We read the colour bar (usually SID, and NPDC when something's out), but we also output a proof with our Epson 4800 running Colorburst RIP.
[*]Are you aiming at any print standards/ dot gain targets, or just a good looking print? How do you judge it?
We aim for the G7 standard, but we use our Epson proofs as reference. We normally have campaigns that span screen print, digital flatbed and roll to roll printers, so we keep things consistent by matching everything to the Epson proofs.
[*]How do you trap files? Manual, Indesign trapping or ripping software.
Mostly using the in-RIP trapping (TrapPro) in the Harlequin RIP, but when that doesn't work out we do it manually. We've been trying to find something better than TrapPro, and have had good results with Esko's Powertrapper plug in for Illustrator. Just not that excited about the price.
[*]What rip are you using to make film positives?
Harlequin RIP-KIT.
[*]What brand of film are you using for your positives?
There's only one supplier for the OYO: OYO.
[*]Do you print at the best resolution on your printer (eg: 1440dpi) or does 720dpi do a good enough job.
We only use the 1200dpi setting on the imagesetter.

SUGGESTIONS AND TIPS FOR ME!
Make sure you've got your exposures worked out well. Overexposure will lose your highlights with the higher line screens.

The dot gain curve with screen printing is not at all the same as litho. Screen tends to have dot loss (or negative dot gain, however you want to put it), at least we do up until the shadow region where you can gain quite quickly. The best way to calibrate that I've found is using the G7 method. It's pretty simple and effective.
 
We don't really try. Which specification would you use for styrene? Corrugated B-flute cardboard? Polypropylene-based synthetic paper (MXM)? Coroplast? This is the majority of our printing, we rarely print on paper. We count ourselves lucky when we get two batches of styrene that have roughly the same white point, or corrugated that lays flat.

But as an exercise, if we were to get some Grade 1 paper I'm sure we would be close to correct on the primaries. The secondary overprints I don't know, because our ink order/film thickness is different compared to litho. I would doubt it.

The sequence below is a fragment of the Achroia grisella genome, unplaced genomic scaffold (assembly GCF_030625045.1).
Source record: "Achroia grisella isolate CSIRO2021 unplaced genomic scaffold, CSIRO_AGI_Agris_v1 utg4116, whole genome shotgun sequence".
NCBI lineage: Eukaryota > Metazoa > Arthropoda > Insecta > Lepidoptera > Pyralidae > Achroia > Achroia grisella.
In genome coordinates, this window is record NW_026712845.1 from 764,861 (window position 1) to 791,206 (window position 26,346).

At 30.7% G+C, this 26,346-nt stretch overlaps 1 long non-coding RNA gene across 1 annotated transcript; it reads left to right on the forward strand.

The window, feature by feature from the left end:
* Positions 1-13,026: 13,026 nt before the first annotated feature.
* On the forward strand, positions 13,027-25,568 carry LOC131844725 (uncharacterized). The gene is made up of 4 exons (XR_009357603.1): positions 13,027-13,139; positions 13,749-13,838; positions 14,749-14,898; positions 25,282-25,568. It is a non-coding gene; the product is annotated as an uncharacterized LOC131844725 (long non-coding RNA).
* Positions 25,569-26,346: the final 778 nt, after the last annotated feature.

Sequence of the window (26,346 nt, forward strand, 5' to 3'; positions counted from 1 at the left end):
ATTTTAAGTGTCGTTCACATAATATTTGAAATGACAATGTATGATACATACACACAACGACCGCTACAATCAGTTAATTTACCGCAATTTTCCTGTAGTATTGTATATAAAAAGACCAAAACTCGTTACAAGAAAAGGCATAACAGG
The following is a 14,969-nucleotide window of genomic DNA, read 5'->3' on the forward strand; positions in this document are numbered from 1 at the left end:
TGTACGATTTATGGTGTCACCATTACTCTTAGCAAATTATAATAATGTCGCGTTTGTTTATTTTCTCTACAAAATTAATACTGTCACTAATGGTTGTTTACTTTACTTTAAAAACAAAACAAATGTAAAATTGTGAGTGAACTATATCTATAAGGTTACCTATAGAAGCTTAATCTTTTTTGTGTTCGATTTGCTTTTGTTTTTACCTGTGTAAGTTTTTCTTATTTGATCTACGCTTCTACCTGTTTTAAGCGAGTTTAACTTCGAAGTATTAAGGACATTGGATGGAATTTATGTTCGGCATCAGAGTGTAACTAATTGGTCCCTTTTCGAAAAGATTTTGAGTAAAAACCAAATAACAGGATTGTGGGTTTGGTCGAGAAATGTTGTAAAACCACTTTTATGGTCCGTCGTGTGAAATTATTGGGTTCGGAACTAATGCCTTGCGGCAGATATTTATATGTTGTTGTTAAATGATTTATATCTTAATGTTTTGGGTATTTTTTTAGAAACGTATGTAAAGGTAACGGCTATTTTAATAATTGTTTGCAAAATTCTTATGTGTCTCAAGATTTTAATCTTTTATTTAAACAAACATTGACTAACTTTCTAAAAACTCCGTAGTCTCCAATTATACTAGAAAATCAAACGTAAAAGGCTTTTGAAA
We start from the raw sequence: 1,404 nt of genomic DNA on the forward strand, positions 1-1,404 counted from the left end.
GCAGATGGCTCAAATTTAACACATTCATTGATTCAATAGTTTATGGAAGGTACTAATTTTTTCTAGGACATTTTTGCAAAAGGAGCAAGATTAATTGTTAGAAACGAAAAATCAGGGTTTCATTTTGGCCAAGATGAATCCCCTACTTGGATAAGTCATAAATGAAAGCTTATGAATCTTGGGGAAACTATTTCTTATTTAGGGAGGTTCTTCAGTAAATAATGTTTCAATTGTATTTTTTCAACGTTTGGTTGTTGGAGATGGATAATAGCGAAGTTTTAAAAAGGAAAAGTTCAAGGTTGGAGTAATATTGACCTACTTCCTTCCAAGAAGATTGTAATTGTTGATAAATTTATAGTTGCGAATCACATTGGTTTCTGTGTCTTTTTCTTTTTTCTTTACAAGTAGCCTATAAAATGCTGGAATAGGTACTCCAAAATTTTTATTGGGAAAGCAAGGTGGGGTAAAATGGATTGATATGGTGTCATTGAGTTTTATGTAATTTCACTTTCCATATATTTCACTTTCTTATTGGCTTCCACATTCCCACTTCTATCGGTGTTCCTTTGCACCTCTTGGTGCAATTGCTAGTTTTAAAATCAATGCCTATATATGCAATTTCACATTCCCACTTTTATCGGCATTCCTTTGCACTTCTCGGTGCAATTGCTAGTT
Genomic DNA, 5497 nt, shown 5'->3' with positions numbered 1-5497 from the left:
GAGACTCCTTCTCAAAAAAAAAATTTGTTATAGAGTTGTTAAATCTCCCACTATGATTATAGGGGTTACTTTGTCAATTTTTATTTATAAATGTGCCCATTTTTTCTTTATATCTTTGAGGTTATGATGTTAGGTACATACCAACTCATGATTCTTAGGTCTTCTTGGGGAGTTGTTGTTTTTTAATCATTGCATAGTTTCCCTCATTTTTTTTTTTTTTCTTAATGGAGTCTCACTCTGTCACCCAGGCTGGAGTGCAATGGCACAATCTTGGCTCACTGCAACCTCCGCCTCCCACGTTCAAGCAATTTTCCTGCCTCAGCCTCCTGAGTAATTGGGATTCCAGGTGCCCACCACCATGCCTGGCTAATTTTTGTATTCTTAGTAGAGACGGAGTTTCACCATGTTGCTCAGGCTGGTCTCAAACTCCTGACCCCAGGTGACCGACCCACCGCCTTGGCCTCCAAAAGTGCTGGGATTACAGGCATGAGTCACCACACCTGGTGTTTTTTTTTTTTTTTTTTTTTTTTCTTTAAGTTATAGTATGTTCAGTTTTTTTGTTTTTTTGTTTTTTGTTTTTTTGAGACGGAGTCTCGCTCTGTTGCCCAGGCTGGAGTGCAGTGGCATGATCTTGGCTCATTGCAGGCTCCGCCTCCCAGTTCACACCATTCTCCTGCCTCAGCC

We use the G7 method for press calibration, but we don't claim to be 'G7' or have plans to be certified. The thing with screen print is there's just so many variables, it's hard to have a lot of really tight process control.

Which is not to say that colour is all over the map, there's not rigid controls, but there is the flexibility to get to the visual match with the proof. The inks can be mixed stronger or based-out more, they can sharpen or sand squeegees to modify the halftone printing.

Basically my calibration gets them on the green, and its up to the press operators to putt it in.
 

Stephen Marsh

Well-known member
[*]Colour Management - How do you handle files with CMYK profiles. Do you just keep it the same profile, and preserve numbers, do you re-assign the profile, or do you just ignore what profile they have used and just output using the file's CMYK values?

For RGB work, honour the embedded profile, most of the time it is valid. If the file looks strange or you believe that basing a CMYK conversion off the profile will lead to substandard results, you can always assign a different profile to see if this fixes the issue.

Based on our previous discussion linked below, for CMYK, I would recommend that you either ignore the embedded profile and assume your “house” CMYK setup (Fogra9 or Fogra39, GRACoL or a custom profile) - or assign your “house” setup to the file. This way you can see how the supplied CMYK values will print in your house conditions. If the proofing or preview suggests that using the files numbers with your conditions may lead to substandard results, you can then try converting from the customer’s supplied ICC profile to your house profile.

http://printplanet.com/forums/color-management/31184-conflicting-lab-color-values


Stephen Marsh
 

Rudstar

Member
Silversurfer,

Thanks for your reply and detailed answers... I thought i would never hear from anyone!

This is very useful to me so i can aim at improving all our areas (film, printed halftones etc.), and show what instruments etc. we should invest in! Been flying blind for too long. Fine with simple PMS work but not with 4CP.

I have asked 3 other screen printers that print 4CP and none of them use densitometers or have checked their films since having their equipment installed (just like us!). I will be visiting them soon so it will be interesting to see how they judge their prints! 1 of them print colour bars but it's just a visual reference. They can see if the 95% tone is filling in too much or if they are losing dot on the 5% tone, but everything else must just be by eye and a judgement if it's acceptable or not.

I have tested our exposure using KIWO EXPOSURE CHECK so all is ok there... STEP 1 COMPLETE... many more to do!

Thanks
Brett
 

Stephen Marsh

Well-known member
Not having the specification in front of me, what substrate is Fogra9 using? The results of this screen print condition are very close to Fogra39 in gamut size and shape, if not gray balance.


Stephen Marsh
 

Canon Research

Canon
Advancing Productivity and Service Delivery
Enhancing the Print Customer Connection (Part 4)

Read All About It

   
Top